A single abandoned building can be a gloomy thing, an apocalyptic scene in miniature. But what about when an entire island is built up, inhabited by humans, and then left to rot? As these videos show, they look like footage from the end of the world.
Fort Carroll, an artificial island with an abandoned hexagonal sea fort south of Baltimore, Maryland. The fort was constructed in 1850, and a lighthouse in 1853. Both of them are abandoned since 1921, when the Army officially removed all military equipment from them.
Hirta Island, the largest (2.6 sq mi) in the St Kilda archipelago, western Scotland, were populated until 1930, when all the 36 inhabitants were evacuated due to the threat of starvation and harsh weather.
North and South Brother Islands, between Bronx and Rikers Island, New York City. North Brother Island had a hospital, closed in 1938. During the nationwide house shortage after WWII it housed war veterans and their families, but in the late 1950s all the buildings were turned into a center for drug addicts for a few years. Since 1963 the island has been abandoned, and now it’s a closed bird sanctuary. South Brother Island had only one inhabitant: Jacob Ruppert, a brewery magnate who had a summer house there. It burned down in 1909, and no one has lived there since then. The twin islands are the area’s largest nesting colonies of several species of birds.
Inishmurray, a small (0.35 sq mi) Irish island 4 miles off the coast with a monastery founded in the sixth century. The population of the local community peaked at 100 in the 1880s, but the place became uninhabited in 1948.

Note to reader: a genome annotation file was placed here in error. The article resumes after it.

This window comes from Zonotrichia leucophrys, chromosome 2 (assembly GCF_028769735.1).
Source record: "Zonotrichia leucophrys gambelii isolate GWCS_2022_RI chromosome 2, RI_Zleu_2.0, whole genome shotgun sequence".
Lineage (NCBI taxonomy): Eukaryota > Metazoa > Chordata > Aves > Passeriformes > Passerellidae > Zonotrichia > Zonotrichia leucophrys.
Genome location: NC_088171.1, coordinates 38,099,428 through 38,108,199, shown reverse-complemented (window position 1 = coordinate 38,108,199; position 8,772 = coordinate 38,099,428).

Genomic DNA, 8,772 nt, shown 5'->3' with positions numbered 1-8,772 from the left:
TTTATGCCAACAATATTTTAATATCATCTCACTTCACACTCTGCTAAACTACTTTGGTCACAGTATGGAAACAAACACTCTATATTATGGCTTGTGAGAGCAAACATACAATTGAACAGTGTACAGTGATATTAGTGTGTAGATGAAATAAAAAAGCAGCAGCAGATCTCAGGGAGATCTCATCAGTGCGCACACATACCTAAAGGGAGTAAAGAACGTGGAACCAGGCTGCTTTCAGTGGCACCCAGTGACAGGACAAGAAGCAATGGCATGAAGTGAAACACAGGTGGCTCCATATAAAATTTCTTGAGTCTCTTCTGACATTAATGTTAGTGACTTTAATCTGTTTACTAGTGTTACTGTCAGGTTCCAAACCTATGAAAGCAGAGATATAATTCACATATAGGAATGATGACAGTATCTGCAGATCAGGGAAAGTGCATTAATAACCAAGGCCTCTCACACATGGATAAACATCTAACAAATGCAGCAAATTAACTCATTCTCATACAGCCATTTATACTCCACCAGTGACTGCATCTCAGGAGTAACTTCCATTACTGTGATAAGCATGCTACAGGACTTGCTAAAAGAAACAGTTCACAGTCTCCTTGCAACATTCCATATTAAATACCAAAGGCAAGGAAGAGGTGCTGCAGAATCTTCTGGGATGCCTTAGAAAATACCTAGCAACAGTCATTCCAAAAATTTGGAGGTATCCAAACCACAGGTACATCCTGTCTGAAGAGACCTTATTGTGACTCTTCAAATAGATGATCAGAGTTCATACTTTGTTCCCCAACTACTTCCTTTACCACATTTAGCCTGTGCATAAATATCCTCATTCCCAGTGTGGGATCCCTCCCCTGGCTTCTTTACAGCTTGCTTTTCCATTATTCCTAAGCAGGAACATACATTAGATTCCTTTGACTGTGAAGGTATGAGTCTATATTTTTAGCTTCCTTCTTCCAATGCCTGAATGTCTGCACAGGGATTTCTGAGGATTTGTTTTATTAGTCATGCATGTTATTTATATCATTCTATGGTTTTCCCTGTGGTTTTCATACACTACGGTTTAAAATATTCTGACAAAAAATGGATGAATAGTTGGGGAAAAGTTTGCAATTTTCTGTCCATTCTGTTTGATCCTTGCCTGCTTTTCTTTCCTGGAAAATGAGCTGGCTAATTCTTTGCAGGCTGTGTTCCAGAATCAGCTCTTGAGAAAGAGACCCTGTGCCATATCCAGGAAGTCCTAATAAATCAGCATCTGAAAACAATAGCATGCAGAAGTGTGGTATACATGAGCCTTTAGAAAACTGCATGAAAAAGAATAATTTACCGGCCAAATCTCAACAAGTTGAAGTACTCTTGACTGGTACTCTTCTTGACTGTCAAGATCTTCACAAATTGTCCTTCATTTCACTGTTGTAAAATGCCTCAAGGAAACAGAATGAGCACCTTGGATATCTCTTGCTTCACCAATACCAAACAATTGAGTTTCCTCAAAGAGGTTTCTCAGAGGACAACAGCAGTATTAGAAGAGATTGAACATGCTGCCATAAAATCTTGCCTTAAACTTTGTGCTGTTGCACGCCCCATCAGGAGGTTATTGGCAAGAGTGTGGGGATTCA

Pollepel Island (or Bannerman’s Island), on the Hudson River, 50 miles north of New York City, featuring Bannerman’s Castle, a military surplus warehouse (and a giant advertisement), designed and built by Francis Bannerman VI in 1901. The castle was big enough to house thirty million surplus cartridges. Two years after its owner’s death 200 tons of shells and powder exploded, destroying a part of the castle, but it was used as storage until 1950, when the island’s only ferryboat has sunk to the bottom of Hudson.
Spinalonga (Kalydon), once was a part of the island of Crete, but during Venetian occupation in 1526, a part of the peninsula was cut down and the island was born. It was turned into one of the most important sea fortress in the Mediterranean Sea. In 1715 it was captured by the Ottoman Turks, and they lived here until 1903. Shortly after the island was turned into a leper colony, which was active until 1957. The last priest left the island five years later. Since then, Spinalonga is uninhabited.
Herschel Island, Yukon Territory, Canada, a whaling station between 1890 and 1907, when the whaling market collapsed (petroleum had replaced whale oil and steel springs were used instead of baleen). Only a few of the Royal Canadian Mounted Police lived here until 1964.
Poveglia Island (also known as the Island of Madness), a 17-acre island between Venice and Lido in the Venetian Lagoon, Italy. It was used as a quarantine station for a while after 1793, and again in the 20th century. In 1922 all the buildings were converted into an asylum, which was closed in 1968. The island also contains a few plague pits.
Hashima, (also known as Gunkanjima, or Battleship Island), a 16-acre island in Japan, housed an undersea coal-mining facility from 1887 to 1974, with fortress-like typhoon-resilient architecture, abandoned in 1974